Alan Ayckbourn’s trademark eye for domestic politics is open wide in this tea party farce.
When Colin’s fiancée dies suddenly, his friends gather in their suburban home to support him through his bereavement. Even before Colin arrives at the house, the air of dutiful togetherness is soiled by an underlying whiff of unattended rifts, lasting annoyances, and bitter divisions. When Colin finally turns up, however, Colin is apparently well on his way to recovery and it becomes flagrantly clear that it is not him but his friends – with their dreary lives and flagging marriages – who need consoling. Colin’s conclusion that “I’m glad I came by here today. I don't know how you've all got by without me” summarises the situation brilliantly in this light comedy observation of adult life.
The TV soap credentials of the cast are well-suited to this caricature of the domestic. Handling the dynamics of each relationship with engaging bravado, veering nervously between polite niceties and uncontrollable fits of incredulous, the actors lead us through a minefield of tea party faux-pas, detonating each precarious conversation along the way.
As more and more of the friends arrive (some more reluctantly than others), the small cast manage to make the unchanging stage feel very claustrophobic indeed. As a conjoining series of rooms in the suburban home, the set provides a superb backdrop within which the inhabitants appear more and more uncomfortable. Colin Richmond’s 1970s period design follows the production’s nudge towards the caricatural while remaining detailed enough to ground the play in a highly recognisable reality.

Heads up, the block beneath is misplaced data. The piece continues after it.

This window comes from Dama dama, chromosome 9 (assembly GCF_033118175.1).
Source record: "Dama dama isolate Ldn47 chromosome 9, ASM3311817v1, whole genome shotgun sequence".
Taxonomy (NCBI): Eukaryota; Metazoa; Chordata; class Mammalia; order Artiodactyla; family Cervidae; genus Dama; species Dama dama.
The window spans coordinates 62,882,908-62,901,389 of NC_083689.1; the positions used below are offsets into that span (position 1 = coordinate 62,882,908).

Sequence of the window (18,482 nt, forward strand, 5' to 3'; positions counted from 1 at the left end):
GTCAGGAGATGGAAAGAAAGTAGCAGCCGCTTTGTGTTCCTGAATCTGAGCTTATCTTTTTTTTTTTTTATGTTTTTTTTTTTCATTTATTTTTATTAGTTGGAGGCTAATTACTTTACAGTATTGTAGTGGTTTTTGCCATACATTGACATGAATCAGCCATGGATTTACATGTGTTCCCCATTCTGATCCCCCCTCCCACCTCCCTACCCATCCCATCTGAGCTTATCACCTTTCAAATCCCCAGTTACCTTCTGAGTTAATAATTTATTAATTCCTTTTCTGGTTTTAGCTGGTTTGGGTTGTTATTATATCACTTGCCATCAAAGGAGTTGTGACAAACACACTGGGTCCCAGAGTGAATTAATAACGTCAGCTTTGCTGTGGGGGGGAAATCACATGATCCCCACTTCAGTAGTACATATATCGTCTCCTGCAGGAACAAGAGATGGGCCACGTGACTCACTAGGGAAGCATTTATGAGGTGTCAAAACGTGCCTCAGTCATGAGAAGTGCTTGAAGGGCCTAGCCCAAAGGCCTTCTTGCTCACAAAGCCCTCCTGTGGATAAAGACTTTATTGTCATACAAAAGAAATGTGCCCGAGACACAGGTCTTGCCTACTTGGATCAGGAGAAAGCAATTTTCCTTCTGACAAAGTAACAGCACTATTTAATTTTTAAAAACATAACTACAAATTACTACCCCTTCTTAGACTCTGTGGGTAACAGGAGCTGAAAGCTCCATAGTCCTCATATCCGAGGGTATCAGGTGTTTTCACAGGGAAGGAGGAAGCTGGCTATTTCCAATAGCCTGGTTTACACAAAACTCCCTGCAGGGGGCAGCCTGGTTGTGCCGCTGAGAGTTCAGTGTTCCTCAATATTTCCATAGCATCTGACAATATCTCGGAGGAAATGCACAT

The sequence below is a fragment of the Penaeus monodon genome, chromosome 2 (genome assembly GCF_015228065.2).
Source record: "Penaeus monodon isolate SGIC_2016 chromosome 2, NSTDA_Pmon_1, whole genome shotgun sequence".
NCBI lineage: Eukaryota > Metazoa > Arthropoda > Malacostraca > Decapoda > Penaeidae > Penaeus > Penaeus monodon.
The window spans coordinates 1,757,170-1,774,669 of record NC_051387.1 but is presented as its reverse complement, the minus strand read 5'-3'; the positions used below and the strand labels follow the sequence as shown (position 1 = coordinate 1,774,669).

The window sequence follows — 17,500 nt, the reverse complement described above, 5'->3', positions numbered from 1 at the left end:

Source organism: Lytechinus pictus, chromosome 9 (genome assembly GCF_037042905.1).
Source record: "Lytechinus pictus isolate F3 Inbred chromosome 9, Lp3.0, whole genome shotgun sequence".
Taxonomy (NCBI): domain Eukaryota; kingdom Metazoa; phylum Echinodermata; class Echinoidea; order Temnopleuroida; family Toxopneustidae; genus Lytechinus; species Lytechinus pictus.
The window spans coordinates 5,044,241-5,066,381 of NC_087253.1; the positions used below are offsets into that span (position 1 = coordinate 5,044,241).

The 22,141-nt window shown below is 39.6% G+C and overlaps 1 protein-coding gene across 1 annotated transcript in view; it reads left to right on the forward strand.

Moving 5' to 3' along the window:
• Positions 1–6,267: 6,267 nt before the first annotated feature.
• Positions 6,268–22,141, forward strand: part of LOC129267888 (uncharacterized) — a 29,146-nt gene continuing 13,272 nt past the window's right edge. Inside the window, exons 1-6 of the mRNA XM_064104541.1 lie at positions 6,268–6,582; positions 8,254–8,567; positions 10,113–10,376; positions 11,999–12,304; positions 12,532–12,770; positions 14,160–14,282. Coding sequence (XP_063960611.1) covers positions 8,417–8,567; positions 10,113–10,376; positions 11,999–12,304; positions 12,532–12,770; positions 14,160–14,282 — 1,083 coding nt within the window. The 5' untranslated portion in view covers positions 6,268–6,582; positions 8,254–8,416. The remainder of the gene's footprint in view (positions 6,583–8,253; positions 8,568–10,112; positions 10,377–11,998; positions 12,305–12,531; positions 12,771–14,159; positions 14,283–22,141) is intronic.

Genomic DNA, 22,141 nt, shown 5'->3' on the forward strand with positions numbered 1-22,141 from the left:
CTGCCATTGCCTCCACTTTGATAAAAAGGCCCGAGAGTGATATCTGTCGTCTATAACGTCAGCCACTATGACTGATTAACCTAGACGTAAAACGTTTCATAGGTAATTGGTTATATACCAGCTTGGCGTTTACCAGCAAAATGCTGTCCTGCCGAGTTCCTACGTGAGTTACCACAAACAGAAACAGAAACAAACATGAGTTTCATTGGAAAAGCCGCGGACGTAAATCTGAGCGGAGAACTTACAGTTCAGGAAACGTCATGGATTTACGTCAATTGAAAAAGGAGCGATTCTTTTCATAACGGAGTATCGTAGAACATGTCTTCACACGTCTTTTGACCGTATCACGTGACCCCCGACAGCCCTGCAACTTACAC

Kerry Peers excels as feisty Diana, whose dutiful supporting of Colin battles with a rage at her cheating husband. Her grin, framed by a generous smattering of red lipstick, just about manages to stay fixed as she stomps with melodramatic anxiety between the refuge of her kitchen and the circus of the lounge. As perhaps the sanest of all present, when Diana matter-of-factly empties a jug of cream over her husband’s head it is clear that there is no hope whatsoever for this fast-unravelling reunion.
But this is just one of the play’s many great slapstick moments. Dominic Gately as John is a nervous wreck whose fear of death makes him a far from suitable consoler of the bereaved. Bouncing madly from chair to chair, and clinging madly to the walls when Colin speaks of his recent loss, John provides the play with an often hilarious visual gauge of the room’s rising tension.
Samantha Giles’ ditsy but well-meaning Marge and Poppy Tierney’s evidently bored Evelyn are the polar opposites of one another, and the minutes during which they are chained together in awkward (and significantly one-way) conversation provide director Nikolai Foster with some cracking one-liners to work with. In fact, under his direction, the comedy truly is an all-cast effort of excellently-time exchanges. David Crellin as the inconceivably laid back Colin – humorously naive to his friends’ warring personalities – is the perfect antidote to Paul, played with a good level of detestability by Steven Pinder.
If the production lacks anything it is the ability to evoke our sympathy at the moment when the friends move from mourning Colin’s loss to their own loss of hope for a happier life, something which only the downtrodden but upbeat Diana manages to do. But the excellently overblown comedy performances are what really make this entertaining, well-observed caricature of long-term friendships – some of whom are less welcome than others.